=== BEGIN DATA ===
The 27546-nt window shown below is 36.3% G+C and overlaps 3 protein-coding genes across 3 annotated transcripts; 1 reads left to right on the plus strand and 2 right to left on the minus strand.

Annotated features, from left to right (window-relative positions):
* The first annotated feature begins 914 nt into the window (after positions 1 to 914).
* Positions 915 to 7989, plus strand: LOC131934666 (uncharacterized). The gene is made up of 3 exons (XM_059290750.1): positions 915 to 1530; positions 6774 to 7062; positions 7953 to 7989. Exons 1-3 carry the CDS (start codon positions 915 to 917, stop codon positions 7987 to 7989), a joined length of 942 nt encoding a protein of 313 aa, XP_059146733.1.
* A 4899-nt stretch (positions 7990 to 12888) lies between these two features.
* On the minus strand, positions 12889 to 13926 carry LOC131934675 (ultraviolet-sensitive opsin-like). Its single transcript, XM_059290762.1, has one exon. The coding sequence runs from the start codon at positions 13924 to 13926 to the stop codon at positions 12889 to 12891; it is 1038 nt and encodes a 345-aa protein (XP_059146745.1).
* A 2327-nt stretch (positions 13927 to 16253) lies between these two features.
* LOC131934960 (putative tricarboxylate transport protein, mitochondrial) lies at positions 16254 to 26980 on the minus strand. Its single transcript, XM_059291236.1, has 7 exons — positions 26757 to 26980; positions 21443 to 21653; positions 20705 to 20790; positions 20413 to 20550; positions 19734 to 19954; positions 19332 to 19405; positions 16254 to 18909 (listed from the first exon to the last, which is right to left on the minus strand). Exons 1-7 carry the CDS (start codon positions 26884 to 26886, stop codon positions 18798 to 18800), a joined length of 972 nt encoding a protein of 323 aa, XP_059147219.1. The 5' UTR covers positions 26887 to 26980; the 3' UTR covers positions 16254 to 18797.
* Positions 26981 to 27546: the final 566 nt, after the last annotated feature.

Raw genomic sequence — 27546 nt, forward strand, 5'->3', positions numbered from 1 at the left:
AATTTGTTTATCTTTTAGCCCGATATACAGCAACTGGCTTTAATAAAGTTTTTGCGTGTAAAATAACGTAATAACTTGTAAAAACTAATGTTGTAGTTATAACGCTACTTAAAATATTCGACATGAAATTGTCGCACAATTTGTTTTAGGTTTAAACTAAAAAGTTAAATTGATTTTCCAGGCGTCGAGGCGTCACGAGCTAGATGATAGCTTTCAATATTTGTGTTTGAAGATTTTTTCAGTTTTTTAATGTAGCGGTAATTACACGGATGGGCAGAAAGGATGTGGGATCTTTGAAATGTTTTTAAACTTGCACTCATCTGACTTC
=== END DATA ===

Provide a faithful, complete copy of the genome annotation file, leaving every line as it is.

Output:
The 27546-nt window shown below is 36.3% G+C and overlaps 3 protein-coding genes across 3 annotated transcripts; 1 reads left to right on the plus strand and 2 right to left on the minus strand.

Annotated features, from left to right (window-relative positions):
* The first annotated feature begins 914 nt into the window (after positions 1 to 914).
* Positions 915 to 7989, plus strand: LOC131934666 (uncharacterized). The gene is made up of 3 exons (XM_059290750.1): positions 915 to 1530; positions 6774 to 7062; positions 7953 to 7989. Exons 1-3 carry the CDS (start codon positions 915 to 917, stop codon positions 7987 to 7989), a joined length of 942 nt encoding a protein of 313 aa, XP_059146733.1.
* A 4899-nt stretch (positions 7990 to 12888) lies between these two features.
* On the minus strand, positions 12889 to 13926 carry LOC131934675 (ultraviolet-sensitive opsin-like). Its single transcript, XM_059290762.1, has one exon. The coding sequence runs from the start codon at positions 13924 to 13926 to the stop codon at positions 12889 to 12891; it is 1038 nt and encodes a 345-aa protein (XP_059146745.1).
* A 2327-nt stretch (positions 13927 to 16253) lies between these two features.
* LOC131934960 (putative tricarboxylate transport protein, mitochondrial) lies at positions 16254 to 26980 on the minus strand. Its single transcript, XM_059291236.1, has 7 exons — positions 26757 to 26980; positions 21443 to 21653; positions 20705 to 20790; positions 20413 to 20550; positions 19734 to 19954; positions 19332 to 19405; positions 16254 to 18909 (listed from the first exon to the last, which is right to left on the minus strand). Exons 1-7 carry the CDS (start codon positions 26884 to 26886, stop codon positions 18798 to 18800), a joined length of 972 nt encoding a protein of 323 aa, XP_059147219.1. The 5' UTR covers positions 26887 to 26980; the 3' UTR covers positions 16254 to 18797.
* Positions 26981 to 27546: the final 566 nt, after the last annotated feature.

Raw genomic sequence — 27546 nt, forward strand, 5'->3', positions numbered from 1 at the left:
AATTTGTTTATCTTTTAGCCCGATATACAGCAACTGGCTTTAATAAAGTTTTTGCGTGTAAAATAACGTAATAACTTGTAAAAACTAATGTTGTAGTTATAACGCTACTTAAAATATTCGACATGAAATTGTCGCACAATTTGTTTTAGGTTTAAACTAAAAAGTTAAATTGATTTTCCAGGCGTCGAGGCGTCACGAGCTAGATGATAGCTTTCAATATTTGTGTTTGAAGATTTTTTCAGTTTTTTAATGTAGCGGTAATTACACGGATGGGCAGAAAGGATGTGGGATCTTTGAAATGTTTTTAAACTTGCACTCATCTGACTTC